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A copyright owner gets to do, or authorize others to do, the following things: U.S. Copyright Code, 17 U.S.C. § 106

  • Make copies of the work
  • Distribute copies of the work (by selling, renting, lending, or giving it away)
  • Perform or display the work publicly
  • Make derivative works, like translations, adaptations, and reinterpretations

A copyright owner can dole out some or all of those rights to other people or entities, by transferring ownership or granting licenses. Ownership or license rights can be shared by any number of people or entities.

The copyright rights outlined above only apply to works that fit into one of these eight categories: U.S. Copyright Code, 17 U.S.C. § 102(a)

  • literary works
  • musical works, including accompanying words
  • dramatic works, including accompanying music
  • pantomimes and choreographic works
  • pictorial, graphic, and sculptural works
  • motion pictures and other audiovisual works
  • sound recordings
  • architectural works

Some of the categories are bigger than you might think. For instance, "literary works" includes almost all text-based media, including computer code.

Works that fit into one of the categories above must also be "fixed in a tangible medium of expression" - that is, saved in some form - in order to qualify for copyright protection. Almost anything counts as "fixed" - a drawing on a chalkboard or whiteboard, or a file saved in a computer's memory would qualify. However, unfixed works such as improvisational speeches or music aren't protected by copyright.

A work also must include original creative expression to qualify for protection. The amount of originality required is pretty low, but just "sweat of the brow" is not enough. For example, writing out an alphabetical list of all Nobel Prize winners may take a lot of work, but it doesn't really contain any original expression. By contrast, if you add annotations and commentary to that list, you could own a copyright in the annotations and commentary.

Copyright does not apply to: U.S. Copyright Code, 17 U.S.C. § 102(b)

  • procedures, processes, systems, methods of operation
    These qualify for protection and ownership under patent law, and patent and copyright do not usually overlap.
  • ideas, concepts, principles, or discoveries
    Broadly speaking, these are not ownable under any form of U.S. intellectual property law. This reflects important values about intellectual freedom and encouraging innovation.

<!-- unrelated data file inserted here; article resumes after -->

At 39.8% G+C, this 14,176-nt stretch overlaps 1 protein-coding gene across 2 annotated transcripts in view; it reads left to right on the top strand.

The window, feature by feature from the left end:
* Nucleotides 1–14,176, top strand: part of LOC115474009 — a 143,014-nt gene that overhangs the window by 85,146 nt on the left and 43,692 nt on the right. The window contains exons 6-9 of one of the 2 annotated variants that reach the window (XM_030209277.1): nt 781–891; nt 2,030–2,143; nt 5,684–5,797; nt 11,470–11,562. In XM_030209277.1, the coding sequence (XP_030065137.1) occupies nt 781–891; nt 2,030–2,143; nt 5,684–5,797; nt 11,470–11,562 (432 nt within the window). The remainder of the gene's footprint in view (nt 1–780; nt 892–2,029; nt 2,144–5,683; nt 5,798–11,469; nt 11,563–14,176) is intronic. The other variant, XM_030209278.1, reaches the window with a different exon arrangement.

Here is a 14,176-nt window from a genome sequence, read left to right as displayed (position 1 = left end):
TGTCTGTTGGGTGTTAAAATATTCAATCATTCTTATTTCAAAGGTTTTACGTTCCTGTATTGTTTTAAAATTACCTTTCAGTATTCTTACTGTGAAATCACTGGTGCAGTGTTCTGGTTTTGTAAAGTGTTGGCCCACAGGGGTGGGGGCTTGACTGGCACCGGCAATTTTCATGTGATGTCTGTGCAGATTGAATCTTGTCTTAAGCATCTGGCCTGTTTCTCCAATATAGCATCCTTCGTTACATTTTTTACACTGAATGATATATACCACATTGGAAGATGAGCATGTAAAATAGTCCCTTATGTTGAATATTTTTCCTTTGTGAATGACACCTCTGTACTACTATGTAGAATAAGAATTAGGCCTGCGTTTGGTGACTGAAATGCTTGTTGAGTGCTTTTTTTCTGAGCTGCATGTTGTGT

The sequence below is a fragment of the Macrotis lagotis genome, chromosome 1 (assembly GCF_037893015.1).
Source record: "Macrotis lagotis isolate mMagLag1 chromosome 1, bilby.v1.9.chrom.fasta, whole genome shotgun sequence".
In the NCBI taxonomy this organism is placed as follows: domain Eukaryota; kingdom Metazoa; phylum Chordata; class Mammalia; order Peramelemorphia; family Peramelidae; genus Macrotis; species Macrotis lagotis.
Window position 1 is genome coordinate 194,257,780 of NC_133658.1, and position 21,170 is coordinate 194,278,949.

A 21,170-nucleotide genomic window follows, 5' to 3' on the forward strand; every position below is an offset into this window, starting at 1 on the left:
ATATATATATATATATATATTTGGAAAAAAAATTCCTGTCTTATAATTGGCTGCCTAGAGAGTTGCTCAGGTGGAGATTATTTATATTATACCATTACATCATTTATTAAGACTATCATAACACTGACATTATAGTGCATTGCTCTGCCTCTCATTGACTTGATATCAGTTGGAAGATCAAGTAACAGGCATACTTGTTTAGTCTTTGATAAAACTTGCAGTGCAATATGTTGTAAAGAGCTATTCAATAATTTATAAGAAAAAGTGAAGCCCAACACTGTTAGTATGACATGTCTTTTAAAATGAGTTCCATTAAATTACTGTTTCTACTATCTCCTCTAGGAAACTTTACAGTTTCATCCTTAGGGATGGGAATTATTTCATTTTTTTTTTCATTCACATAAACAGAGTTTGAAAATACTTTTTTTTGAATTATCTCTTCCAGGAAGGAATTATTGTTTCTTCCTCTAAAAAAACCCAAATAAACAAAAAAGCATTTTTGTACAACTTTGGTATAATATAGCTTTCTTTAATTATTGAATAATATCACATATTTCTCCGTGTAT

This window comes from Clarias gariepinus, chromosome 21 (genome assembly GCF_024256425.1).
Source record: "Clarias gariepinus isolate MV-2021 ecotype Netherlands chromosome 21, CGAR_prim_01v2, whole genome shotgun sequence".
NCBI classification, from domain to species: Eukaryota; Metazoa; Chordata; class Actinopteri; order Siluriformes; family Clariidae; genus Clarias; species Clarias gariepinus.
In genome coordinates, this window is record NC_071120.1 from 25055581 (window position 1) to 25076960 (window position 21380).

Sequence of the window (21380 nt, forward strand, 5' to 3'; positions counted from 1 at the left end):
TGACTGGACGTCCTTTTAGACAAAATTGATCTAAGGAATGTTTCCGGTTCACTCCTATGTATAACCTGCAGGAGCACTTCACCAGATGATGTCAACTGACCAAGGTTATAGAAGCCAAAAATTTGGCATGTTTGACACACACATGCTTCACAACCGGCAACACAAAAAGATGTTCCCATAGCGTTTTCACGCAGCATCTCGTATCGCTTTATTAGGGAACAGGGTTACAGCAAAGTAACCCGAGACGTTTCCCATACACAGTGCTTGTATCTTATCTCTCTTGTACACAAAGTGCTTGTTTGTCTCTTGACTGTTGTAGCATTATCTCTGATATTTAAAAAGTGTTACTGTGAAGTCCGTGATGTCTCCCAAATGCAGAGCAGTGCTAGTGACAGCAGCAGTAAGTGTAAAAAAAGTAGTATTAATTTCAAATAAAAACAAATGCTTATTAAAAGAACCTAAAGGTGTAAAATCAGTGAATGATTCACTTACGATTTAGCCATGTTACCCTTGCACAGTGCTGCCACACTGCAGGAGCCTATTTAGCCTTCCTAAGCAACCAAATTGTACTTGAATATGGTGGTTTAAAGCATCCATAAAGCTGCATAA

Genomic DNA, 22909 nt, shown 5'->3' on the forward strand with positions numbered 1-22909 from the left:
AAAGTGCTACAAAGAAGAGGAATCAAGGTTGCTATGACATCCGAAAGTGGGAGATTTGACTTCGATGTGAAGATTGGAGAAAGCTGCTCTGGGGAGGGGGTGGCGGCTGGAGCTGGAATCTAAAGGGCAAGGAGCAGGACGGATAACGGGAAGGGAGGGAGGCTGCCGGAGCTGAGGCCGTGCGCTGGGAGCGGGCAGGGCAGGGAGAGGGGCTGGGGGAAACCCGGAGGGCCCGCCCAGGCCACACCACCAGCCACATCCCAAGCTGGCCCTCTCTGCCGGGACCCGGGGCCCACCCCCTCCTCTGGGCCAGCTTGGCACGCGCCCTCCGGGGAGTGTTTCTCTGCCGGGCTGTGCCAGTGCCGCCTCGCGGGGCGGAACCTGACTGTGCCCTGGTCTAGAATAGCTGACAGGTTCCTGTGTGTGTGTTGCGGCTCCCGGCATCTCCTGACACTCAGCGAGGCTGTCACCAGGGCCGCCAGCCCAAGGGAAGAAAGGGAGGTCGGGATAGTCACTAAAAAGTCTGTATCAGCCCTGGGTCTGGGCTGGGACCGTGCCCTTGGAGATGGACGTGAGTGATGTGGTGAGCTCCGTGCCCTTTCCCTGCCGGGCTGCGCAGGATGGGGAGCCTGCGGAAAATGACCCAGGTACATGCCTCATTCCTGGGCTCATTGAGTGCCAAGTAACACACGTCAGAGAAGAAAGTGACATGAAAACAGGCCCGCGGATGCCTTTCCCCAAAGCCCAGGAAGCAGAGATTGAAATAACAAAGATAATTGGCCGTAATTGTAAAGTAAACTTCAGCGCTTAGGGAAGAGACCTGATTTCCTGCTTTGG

• titles, names, short phrases and slogans; familiar symbols or designs, mere variations of typographic ornamentation, lettering, mere listings of ingredients or contents
    These are considered to fail the requirement of originality.
  • other unoriginal or unfixed works

More info on what copyright doesn't do, from the U.S. Copyright Office:

Creators today don't have to do anything to get a copyright; a work that qualifies is automatically fully protected by copyright from the moment it is first "fixed". Publication is not a requirement for copyright protection, and even formal registration is purely optional. There is also no requirement to include a copyright notice, date, the "circled c" © symbol, or any other information on the work in order to own a copyright.

Employers usually own the works created by employees in the course of their employment, and commissioned works ("works for hire") are usually owned by the party that commissioned them. Someone who is not a creator may acquire ownership of a copyright through a written agreement with the creator.

Copyrights can be registered with the U.S. Copyright Office by any legal owner, at any time during the term of copyright protection. Early registration (within 3 months of publication, and/or before infringements are discovered) brings some benefits if a lawsuit ever arises. There is a nominal fee for registration, and a copy of the work must be deposited with the Copyright Office. (More info: Copyright Office F.A.Q.)

For works created today, copyright protection starts automatically as soon as a work is created, and lasts for 70 years after the death of the creator.

Because copyright terms have been changed several times, the term lengths for older works vary widely, based on a bewildering number of factors.